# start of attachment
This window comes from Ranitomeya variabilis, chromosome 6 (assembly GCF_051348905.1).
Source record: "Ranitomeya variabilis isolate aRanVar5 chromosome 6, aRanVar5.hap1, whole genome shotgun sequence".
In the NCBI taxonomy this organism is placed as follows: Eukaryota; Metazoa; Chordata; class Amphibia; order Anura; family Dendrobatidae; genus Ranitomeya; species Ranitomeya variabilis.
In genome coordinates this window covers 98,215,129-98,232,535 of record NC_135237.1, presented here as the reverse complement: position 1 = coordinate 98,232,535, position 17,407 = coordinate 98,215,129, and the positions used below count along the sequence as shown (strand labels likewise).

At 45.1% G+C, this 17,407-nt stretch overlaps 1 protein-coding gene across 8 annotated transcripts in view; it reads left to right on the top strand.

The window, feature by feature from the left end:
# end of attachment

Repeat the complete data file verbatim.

This window comes from Ranitomeya variabilis, chromosome 6 (assembly GCF_051348905.1).
Source record: "Ranitomeya variabilis isolate aRanVar5 chromosome 6, aRanVar5.hap1, whole genome shotgun sequence".
In the NCBI taxonomy this organism is placed as follows: Eukaryota; Metazoa; Chordata; class Amphibia; order Anura; family Dendrobatidae; genus Ranitomeya; species Ranitomeya variabilis.
In genome coordinates this window covers 98,215,129-98,232,535 of record NC_135237.1, presented here as the reverse complement: position 1 = coordinate 98,232,535, position 17,407 = coordinate 98,215,129, and the positions used below count along the sequence as shown (strand labels likewise).

At 45.1% G+C, this 17,407-nt stretch overlaps 1 protein-coding gene across 8 annotated transcripts in view; it reads left to right on the top strand.

The window, feature by feature from the left end: